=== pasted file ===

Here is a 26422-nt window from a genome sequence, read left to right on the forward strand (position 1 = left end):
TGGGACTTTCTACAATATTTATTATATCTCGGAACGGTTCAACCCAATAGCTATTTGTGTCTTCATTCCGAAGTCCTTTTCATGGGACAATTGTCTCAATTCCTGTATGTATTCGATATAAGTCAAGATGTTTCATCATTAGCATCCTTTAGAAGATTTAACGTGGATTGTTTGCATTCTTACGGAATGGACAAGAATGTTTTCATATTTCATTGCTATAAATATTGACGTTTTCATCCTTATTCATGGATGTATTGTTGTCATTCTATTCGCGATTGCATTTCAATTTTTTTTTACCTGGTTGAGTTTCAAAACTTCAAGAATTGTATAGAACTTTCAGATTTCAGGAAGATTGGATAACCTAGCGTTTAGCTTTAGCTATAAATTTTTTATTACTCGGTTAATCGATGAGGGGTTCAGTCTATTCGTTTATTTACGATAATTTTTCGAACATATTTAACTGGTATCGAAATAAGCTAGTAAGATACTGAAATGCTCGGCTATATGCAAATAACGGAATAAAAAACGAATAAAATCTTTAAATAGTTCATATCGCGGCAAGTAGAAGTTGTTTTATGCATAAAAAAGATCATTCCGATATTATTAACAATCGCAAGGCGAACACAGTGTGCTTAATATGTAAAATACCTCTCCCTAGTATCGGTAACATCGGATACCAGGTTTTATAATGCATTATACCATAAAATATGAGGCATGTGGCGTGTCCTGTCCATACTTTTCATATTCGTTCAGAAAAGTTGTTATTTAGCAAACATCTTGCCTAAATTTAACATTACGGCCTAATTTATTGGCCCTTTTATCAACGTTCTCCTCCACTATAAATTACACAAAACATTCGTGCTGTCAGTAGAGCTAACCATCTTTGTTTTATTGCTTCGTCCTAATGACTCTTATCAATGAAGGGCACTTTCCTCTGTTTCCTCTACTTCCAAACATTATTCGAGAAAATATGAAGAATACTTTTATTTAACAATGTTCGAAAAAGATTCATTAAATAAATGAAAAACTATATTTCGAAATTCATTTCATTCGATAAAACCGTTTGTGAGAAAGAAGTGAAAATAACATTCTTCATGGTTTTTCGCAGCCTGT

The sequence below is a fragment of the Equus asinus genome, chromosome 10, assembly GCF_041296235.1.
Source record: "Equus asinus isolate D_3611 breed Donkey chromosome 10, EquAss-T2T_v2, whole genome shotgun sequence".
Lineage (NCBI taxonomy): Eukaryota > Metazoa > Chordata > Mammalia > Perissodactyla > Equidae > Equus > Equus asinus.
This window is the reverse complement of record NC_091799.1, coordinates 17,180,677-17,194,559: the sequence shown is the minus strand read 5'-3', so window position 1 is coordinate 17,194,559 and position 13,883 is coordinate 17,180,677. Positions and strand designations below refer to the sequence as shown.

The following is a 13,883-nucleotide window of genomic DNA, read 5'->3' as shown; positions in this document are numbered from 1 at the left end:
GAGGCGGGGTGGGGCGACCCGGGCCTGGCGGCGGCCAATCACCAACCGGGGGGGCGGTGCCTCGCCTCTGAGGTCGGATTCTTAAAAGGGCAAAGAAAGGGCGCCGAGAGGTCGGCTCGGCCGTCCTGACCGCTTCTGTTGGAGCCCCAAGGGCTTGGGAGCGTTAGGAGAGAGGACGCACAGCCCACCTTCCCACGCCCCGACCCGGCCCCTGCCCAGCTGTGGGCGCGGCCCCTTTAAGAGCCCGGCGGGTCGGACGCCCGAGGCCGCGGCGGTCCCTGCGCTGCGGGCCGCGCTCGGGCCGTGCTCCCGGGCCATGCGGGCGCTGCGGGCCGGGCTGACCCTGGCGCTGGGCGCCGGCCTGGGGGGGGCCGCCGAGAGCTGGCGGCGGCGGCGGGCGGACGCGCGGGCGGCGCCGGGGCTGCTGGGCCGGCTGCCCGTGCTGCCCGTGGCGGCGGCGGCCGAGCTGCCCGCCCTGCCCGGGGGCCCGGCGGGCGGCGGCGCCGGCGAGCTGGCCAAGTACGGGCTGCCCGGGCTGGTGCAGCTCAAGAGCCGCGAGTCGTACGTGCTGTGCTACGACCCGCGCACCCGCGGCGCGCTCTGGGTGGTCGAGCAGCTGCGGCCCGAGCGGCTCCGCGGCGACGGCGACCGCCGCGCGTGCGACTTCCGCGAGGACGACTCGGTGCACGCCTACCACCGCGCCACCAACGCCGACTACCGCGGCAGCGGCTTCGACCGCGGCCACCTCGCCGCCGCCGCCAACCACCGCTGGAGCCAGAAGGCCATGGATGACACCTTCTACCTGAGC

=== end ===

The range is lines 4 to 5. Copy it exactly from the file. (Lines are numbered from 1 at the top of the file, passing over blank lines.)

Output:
Source record: "Equus asinus isolate D_3611 breed Donkey chromosome 10, EquAss-T2T_v2, whole genome shotgun sequence".
Lineage (NCBI taxonomy): Eukaryota > Metazoa > Chordata > Mammalia > Perissodactyla > Equidae > Equus > Equus asinus.